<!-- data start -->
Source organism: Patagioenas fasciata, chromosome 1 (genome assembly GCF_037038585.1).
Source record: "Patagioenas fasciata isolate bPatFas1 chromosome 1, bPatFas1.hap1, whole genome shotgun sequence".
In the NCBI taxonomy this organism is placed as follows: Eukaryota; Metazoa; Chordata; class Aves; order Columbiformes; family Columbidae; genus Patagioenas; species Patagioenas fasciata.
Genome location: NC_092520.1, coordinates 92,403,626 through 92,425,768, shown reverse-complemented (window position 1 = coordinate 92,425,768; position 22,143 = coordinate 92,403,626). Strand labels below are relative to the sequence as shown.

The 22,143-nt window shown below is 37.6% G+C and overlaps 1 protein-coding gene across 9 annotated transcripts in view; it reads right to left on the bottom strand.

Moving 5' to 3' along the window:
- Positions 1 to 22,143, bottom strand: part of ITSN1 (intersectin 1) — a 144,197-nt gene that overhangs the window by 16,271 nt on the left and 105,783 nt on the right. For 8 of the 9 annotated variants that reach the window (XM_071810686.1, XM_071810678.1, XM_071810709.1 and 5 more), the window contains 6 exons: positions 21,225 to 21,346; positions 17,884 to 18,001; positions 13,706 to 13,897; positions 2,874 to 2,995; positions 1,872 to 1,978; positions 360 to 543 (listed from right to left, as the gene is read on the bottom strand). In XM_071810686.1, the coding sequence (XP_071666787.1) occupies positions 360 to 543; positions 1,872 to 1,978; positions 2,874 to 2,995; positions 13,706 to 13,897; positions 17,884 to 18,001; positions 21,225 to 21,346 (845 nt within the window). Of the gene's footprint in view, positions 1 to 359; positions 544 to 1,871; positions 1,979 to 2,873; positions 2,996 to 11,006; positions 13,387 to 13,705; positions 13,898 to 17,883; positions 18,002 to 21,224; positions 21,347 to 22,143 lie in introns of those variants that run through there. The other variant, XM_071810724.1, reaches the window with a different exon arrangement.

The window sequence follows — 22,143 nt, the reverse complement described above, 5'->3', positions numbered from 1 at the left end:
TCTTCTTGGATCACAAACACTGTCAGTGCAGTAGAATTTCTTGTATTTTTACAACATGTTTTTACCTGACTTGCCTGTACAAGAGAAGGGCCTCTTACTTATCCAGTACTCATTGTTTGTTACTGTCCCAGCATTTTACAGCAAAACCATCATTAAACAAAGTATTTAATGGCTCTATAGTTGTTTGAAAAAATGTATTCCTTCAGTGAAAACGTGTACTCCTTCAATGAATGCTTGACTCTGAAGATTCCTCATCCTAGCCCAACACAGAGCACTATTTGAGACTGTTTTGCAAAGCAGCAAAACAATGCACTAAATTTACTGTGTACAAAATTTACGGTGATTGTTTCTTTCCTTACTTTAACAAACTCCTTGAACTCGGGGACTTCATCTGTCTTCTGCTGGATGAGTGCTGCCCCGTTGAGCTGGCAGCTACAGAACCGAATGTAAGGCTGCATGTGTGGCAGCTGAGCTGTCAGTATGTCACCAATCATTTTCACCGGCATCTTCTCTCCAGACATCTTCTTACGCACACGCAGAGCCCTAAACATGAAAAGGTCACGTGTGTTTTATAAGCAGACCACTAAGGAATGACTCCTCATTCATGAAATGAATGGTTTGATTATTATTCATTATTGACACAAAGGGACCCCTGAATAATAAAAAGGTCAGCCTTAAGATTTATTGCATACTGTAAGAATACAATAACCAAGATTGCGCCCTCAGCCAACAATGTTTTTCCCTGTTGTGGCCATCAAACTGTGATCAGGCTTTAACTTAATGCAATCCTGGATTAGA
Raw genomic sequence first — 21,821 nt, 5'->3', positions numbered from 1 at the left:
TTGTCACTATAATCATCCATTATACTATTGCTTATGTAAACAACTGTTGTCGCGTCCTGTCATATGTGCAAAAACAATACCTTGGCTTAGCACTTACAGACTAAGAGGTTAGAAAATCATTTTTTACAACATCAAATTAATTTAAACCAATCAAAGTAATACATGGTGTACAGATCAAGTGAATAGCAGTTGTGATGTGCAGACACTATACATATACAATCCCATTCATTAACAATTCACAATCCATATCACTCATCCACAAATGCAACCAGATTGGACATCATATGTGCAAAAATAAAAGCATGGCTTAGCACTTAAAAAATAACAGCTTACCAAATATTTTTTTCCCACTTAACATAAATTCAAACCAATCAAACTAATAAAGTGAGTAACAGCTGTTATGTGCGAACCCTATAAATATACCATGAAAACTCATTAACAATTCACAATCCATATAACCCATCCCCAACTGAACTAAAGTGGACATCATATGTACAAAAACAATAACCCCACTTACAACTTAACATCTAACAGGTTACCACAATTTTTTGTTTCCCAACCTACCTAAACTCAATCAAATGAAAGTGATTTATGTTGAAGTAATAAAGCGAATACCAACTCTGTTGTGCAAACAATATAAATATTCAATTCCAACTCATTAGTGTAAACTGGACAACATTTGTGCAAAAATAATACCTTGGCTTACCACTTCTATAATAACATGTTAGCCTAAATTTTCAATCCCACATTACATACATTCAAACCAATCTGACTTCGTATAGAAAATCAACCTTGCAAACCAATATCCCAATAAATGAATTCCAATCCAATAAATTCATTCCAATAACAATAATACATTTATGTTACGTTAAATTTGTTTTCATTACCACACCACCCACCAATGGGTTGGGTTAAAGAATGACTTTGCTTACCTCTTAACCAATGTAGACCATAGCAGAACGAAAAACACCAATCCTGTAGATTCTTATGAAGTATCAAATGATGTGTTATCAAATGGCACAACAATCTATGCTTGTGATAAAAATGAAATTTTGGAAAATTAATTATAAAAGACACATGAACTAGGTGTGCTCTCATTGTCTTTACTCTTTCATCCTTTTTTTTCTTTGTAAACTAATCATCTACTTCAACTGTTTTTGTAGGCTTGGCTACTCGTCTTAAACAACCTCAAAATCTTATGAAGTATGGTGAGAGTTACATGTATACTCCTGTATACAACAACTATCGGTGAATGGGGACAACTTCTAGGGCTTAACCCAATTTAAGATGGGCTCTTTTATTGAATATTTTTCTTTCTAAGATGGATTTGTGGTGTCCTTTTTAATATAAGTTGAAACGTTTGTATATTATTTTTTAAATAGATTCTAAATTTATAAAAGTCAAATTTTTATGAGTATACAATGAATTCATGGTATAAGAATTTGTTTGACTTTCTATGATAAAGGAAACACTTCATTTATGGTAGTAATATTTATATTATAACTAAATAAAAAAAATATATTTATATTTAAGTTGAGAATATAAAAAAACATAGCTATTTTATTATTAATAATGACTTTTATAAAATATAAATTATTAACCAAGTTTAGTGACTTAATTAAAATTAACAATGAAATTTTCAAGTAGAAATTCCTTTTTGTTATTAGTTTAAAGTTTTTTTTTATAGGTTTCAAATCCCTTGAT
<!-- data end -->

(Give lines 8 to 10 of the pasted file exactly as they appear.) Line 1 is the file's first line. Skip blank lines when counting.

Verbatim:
The window sequence follows — 22,143 nt, the reverse complement described above, 5'->3', positions numbered from 1 at the left end:
TCTTCTTGGATCACAAACACTGTCAGTGCAGTAGAATTTCTTGTATTTTTACAACATGTTTTTACCTGACTTGCCTGTACAAGAGAAGGGCCTCTTACTTATCCAGTACTCATTGTTTGTTACTGTCCCAGCATTTTACAGCAAAACCATCATTAAACAAAGTATTTAATGGCTCTATAGTTGTTTGAAAAAATGTATTCCTTCAGTGAAAACGTGTACTCCTTCAATGAATGCTTGACTCTGAAGATTCCTCATCCTAGCCCAACACAGAGCACTATTTGAGACTGTTTTGCAAAGCAGCAAAACAATGCACTAAATTTACTGTGTACAAAATTTACGGTGATTGTTTCTTTCCTTACTTTAACAAACTCCTTGAACTCGGGGACTTCATCTGTCTTCTGCTGGATGAGTGCTGCCCCGTTGAGCTGGCAGCTACAGAACCGAATGTAAGGCTGCATGTGTGGCAGCTGAGCTGTCAGTATGTCACCAATCATTTTCACCGGCATCTTCTCTCCAGACATCTTCTTACGCACACGCAGAGCCCTAAACATGAAAAGGTCACGTGTGTTTTATAAGCAGACCACTAAGGAATGACTCCTCATTCATGAAATGAATGGTTTGATTATTATTCATTATTGACACAAAGGGACCCCTGAATAATAAAAAGGTCAGCCTTAAGATTTATTGCATACTGTAAGAATACAATAACCAAGATTGCGCCCTCAGCCAACAATGTTTTTCCCTGTTGTGGCCATCAAACTGTGATCAGGCTTTAACTTAATGCAATCCTGGATTAGA
Raw genomic sequence first — 21,821 nt, 5'->3', positions numbered from 1 at the left: